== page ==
Re: policy violation and bug reports.
>>"Joey" == Joey Hess <firstname.lastname@example.org> writes:
Joey> Manoj Srivastava wrote:
Any configuration files created or used by your package should reside
in `/etc'. If there are several you should consider creating a
subdirectory named after your package.
It is almost certain that any file in `/etc' that is in your package's
filesystem archive should be listed in dpkg's `conffiles' control area
file. (See the *Debian Packaging Manual*).
Joey> This is speaking of "configuration files", not "conffiles". I
Joey> would define these two terms as:
I think in Debian's case conffile means: a configuration file
that may be modified by the user.
Joey> configuration file: any file which is used by a program for
Joey> configuration purposes
Joey> conffile: any file which may be changed, by the user, or by a
Joey> program, and which needs to maintain state across package
If a conffile is not a configuration file in some cases,
please point me to the file. I contend that a conffile is merely a
user modifiable configuration file; I think you are nitpicking at
subtle semantics here.
I think not. We can ask for a policy clarification here, but
as I recall the policy discussion, the intent was never to subvert
the section 3.3.7 by naming a configuration fine as a conf file and
bypassing the whole section.
Joey> Note this this use of "configuration files" is identical to that
Joey> used by the fsstnd:
Joey> 3.4 /etc : Machine-local system configuration
Joey> /etc contains configuration files and directories, which are
Joey> local to the current system.
The point being?
Joey> Notice that this means that /etc/resolv.conf is a configuration
Joey> file, although it is not currently a conffile.
So? conffiles are obviously a subset of all possible
configutration files. This is a configuration file that is created by
and manipulated by the postinst, and therefore does not exist in the
package itself, and hence does not need to be a conf file.
Joey> Also, this means that /var/lib/games/* are conffiles, though
Joey> they aren't configuration files. I believe it's useful to
Joey> maintain this distinction.
This I disagree with.
>> For the vast number of high scores files: Do *NOT* make the score
>> files conf files, instead, in the postinst, touch the score
>> highfile and set the correct permissions, and delete the file while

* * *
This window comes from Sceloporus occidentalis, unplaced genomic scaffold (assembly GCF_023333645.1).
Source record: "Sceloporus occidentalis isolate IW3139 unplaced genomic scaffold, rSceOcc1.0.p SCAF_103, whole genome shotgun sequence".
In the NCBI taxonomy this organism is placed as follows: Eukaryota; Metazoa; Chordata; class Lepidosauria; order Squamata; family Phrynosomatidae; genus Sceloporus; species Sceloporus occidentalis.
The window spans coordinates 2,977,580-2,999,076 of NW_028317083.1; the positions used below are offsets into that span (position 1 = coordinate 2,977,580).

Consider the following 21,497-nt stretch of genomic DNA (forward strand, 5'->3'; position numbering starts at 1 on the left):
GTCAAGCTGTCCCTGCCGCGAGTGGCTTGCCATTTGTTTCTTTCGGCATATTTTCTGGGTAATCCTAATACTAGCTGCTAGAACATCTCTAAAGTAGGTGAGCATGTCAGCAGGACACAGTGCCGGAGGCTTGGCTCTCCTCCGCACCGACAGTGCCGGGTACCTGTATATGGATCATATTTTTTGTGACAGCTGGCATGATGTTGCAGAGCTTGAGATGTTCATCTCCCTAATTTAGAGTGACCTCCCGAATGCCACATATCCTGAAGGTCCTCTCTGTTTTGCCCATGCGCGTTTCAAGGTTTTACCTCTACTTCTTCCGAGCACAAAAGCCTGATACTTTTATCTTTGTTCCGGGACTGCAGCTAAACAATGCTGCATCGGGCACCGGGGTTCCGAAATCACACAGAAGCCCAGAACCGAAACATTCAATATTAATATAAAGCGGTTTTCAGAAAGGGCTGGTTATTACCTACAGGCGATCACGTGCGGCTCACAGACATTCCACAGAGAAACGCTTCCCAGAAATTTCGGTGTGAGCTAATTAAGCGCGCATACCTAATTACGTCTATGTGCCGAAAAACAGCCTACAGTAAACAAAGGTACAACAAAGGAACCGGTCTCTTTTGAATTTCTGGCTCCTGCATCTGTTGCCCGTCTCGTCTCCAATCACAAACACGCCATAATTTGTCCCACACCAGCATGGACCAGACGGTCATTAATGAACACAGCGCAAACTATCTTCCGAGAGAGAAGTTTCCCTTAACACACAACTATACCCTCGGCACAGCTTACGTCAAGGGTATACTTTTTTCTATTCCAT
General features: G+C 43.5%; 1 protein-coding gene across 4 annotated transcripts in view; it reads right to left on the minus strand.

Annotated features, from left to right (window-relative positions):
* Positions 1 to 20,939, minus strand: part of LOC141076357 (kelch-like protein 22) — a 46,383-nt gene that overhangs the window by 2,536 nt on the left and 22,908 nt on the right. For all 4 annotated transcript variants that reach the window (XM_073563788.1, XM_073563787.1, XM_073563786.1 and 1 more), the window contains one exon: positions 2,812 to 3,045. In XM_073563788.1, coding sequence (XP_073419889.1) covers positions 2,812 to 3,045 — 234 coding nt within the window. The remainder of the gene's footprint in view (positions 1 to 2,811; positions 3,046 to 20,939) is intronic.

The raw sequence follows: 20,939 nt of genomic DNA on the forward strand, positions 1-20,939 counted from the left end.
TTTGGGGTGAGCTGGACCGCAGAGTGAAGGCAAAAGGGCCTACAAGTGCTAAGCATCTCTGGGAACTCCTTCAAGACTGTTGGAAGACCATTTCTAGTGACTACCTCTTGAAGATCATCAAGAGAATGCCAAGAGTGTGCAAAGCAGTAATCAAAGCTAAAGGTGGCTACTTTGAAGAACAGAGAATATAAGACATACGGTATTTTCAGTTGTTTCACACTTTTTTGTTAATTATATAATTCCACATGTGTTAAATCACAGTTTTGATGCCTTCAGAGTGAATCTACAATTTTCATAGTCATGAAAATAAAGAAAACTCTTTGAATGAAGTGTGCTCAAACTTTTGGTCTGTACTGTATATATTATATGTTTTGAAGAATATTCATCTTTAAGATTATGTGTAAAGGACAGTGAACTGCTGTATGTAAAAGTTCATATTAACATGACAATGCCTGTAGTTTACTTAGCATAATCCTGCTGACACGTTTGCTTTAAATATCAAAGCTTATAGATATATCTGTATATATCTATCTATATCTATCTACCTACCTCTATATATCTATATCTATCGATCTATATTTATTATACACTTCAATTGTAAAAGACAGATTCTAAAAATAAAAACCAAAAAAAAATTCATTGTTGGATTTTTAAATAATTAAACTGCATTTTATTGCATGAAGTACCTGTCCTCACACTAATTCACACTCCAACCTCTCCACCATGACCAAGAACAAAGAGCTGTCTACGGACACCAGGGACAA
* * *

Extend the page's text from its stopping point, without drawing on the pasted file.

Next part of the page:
>> purging in the postrm. OK?
Joey> This doesn't work for many games which use binary formatted
Joey> files as high score files, and require the file to exist and
Joey> have a valid format before the game will run. This also doesn't
Joey> address a way to cleanly handle the case where a games's high
Joey> score file format changes. If it's a conffile, then dpkg will
Joey> prompt you to replace the old conffile with the new file in the
Joey> new format. If it is not a conffile, you have to manually handle
Joey> this in the postinst.
So what? what are postinst files for? Which games need a
binary high scores file? why can't they put the scores file in /etc
and make a pointer to it? Maintainer laziness is no excuse to not
enforce policy. Ask for a /etc/games if required, but I think that
the games that expect an existent score file are few, and they can be
handled with a symbolic link.
>> Put these somewhere in /etc/default/root.bashrc and so on, and copy
>> them to /root in the postinst, unless the files are already
>> present. If files present, put a notice on the screen. These should
>> not be conffiles
Joey> Oh yes, let's re-implement dpkg's conffiles handling so we can
Joey> strictly interpret policy to say conffiles only go in /etc!
Joey> That's absurd. We have a fine handling of conffiles already
Joey> built into dpkg, why on earth should packages be forced to
Joey> reimplement it?
Look further in section 3.3.7, my proposal is merely a
modification of the dor file and /etc/skel proposal.
Joey> Some sites may have many megabytes of data in here. Some of this
Joey> data may change constantly, without the admin having anything to
Joey> do with it. (Think secondary name servers.) It clearly belongs
Joey> in /var, quoting the FSSTND:
I have been talking to the bind maintainer, and we have
managed (surprise!) to come up with a solution that does not violate
policy. Thisk: if named constantly writes over these files, why do
you think they are still conffiles?
Joey> /var is there for a reason. You're strictly interpreting policy
Joey> to mean that a whole load of files which the authors of the
Joey> FSSTND intended to go in /var, be moved to /etc. The result will
Joey> only be a huge, bloated /etc, with many files in it the admin
Joey> will *never* modify, including binary files the admin *cannot*
Joey> easily modify.
Oh, I do not think so. just moving user modifiable
configuration files shall not significantly increase the size of
/etc. Just look at the sizes of the violators; and compare them to
the size of /etc. I have looked at the numbvers. have you?
Joey> -- see shy jo, annoyed at the trend towards a strict
Joey> interpretation of policy
annoyed at lazyness of developers which demands a relaxation of policy.
If we cannot learn from our mistakes, we just rename them;
"Success". Jon Loux
Manoj Srivastava <email@example.com> <http://www.datasync.com/%7Esrivasta/>
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